Webster was much possessed by death And saw the skull beneath the skin... (T.S. Eliot, Whispers of Immortality) I was very excited when the Royal College of Physicians of Edinburgh (@RCPEHeritage) tweeted pictures today illustrating that they have been ‘X-raying two of our circa 18thc midwifery manikins (also known as ‘phantoms’) – to discover that… Continue reading The skull inside the doll…
concerns about cold, clanking equipment used in gynaecological procedures go back a long way in history
Have you seen the Egyptian mummies in the British Museum? Even if you’ve never been to London, you may have caught the travelling exhibition, ‘Mummy: The Inside Story’, which focuses on the priest Nesperennub, and has so far been seen by nearly 2 million people. Mummies are endlessly fascinating. They give nightmares… Continue reading The mummy returns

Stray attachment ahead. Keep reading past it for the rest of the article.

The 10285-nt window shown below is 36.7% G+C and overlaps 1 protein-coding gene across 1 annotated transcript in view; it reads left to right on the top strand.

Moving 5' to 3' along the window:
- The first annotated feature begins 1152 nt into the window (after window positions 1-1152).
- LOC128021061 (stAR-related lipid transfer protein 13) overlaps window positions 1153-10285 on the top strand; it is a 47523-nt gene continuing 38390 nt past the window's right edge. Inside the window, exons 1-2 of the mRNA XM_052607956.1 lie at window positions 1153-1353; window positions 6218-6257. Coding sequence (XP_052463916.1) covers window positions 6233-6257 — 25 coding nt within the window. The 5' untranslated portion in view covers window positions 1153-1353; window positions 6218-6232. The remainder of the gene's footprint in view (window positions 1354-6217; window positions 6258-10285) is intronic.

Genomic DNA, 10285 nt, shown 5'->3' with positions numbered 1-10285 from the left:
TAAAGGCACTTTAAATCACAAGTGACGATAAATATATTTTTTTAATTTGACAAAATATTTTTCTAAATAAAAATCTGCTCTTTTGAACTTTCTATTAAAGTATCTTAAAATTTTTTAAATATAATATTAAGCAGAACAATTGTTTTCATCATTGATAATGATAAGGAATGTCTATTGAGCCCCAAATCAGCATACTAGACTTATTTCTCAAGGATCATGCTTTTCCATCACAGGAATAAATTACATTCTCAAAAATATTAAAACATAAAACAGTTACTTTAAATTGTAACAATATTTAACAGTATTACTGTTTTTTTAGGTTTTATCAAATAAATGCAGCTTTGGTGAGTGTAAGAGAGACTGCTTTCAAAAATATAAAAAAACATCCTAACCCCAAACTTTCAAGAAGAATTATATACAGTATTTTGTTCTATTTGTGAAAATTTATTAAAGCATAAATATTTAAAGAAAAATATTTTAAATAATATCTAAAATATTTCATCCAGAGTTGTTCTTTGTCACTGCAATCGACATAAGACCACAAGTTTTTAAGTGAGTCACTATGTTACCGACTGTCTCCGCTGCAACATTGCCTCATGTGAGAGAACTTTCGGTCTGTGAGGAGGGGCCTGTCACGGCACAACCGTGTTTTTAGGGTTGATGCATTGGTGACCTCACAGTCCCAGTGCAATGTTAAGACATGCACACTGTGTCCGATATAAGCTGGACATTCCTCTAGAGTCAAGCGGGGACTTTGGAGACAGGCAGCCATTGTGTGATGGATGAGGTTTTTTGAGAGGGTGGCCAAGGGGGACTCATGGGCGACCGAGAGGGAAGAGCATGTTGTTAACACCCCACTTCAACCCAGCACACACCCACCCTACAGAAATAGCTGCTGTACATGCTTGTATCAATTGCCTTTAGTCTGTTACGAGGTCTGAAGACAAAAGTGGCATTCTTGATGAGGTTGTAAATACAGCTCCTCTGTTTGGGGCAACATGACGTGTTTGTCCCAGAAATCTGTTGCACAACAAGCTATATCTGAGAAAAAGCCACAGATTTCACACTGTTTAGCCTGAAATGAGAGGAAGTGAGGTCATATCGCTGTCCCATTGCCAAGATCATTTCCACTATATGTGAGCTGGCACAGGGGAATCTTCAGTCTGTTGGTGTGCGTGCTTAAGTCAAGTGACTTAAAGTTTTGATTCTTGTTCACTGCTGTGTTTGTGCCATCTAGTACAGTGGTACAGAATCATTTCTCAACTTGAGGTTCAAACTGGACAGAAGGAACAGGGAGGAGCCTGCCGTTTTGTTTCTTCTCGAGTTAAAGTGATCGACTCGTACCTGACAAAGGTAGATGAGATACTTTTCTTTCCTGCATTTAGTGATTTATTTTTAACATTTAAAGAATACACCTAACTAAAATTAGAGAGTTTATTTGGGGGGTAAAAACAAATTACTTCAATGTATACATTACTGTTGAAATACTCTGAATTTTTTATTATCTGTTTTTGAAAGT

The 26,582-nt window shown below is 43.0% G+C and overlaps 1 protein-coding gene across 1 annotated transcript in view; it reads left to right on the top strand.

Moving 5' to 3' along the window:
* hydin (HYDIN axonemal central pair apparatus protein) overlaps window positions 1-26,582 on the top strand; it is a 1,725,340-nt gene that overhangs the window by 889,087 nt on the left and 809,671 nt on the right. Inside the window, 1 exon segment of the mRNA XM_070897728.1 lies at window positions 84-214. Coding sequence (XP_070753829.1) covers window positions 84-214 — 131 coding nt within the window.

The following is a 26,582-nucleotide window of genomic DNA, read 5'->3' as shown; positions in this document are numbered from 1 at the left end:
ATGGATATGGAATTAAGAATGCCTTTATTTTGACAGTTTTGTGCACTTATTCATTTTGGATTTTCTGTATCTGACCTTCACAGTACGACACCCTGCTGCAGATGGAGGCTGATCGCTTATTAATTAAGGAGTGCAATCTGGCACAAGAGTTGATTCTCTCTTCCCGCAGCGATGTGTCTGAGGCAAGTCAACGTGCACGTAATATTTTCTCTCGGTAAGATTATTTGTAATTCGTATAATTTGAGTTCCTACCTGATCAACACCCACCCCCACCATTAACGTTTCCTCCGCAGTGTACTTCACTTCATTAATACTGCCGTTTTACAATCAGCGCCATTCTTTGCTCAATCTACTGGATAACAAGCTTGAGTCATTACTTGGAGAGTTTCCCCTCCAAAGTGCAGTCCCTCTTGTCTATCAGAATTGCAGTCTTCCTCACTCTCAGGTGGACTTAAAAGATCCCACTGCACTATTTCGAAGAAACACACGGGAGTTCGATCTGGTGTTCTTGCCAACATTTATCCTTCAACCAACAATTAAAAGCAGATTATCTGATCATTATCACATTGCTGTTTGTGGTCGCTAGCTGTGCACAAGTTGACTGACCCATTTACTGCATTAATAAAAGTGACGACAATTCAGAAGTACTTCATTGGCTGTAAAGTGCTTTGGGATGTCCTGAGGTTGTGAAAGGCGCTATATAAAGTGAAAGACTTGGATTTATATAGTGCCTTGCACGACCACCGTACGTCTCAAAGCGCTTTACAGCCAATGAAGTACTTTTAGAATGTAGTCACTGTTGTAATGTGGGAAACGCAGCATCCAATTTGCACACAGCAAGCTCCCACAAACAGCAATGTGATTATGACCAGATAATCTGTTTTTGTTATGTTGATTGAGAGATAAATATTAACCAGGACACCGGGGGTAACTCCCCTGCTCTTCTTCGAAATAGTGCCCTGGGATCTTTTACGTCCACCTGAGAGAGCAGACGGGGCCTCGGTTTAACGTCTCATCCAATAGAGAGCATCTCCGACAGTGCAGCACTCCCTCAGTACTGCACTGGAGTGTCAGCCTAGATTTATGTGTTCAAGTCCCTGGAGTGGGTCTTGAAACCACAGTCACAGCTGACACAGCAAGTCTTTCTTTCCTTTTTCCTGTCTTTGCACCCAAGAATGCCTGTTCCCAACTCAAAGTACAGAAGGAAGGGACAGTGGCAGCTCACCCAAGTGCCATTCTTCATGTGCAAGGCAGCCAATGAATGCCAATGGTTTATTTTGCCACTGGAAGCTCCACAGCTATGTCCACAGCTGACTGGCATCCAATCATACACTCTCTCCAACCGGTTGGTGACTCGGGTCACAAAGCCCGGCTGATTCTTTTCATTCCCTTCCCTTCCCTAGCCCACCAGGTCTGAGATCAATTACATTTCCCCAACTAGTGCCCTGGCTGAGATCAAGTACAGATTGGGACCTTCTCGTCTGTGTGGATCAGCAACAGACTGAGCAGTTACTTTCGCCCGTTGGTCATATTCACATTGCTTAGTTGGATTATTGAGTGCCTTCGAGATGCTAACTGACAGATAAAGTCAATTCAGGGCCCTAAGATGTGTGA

If you freeze at the sight of a medical instrument... .. you are not alone! Historically, physicians have tried various methods to reduce the fear induced in the patient by seeing what is coming their way. For women, possibly the most scary of all is the obstetrics forceps; if there was ever an instrument to strike terror… Continue reading Medical instruments as bling?
When Colombe Chatry, a tailor’s wife, died in May 1582 at the age of 68, at her husband’s request her body was opened up to discover what had happened to a pregnancy she had started 28 years earlier, which had never come to anything but had left her with years of abdominal pain and loss… Continue reading Stone Babies: The Lithopedion of Sens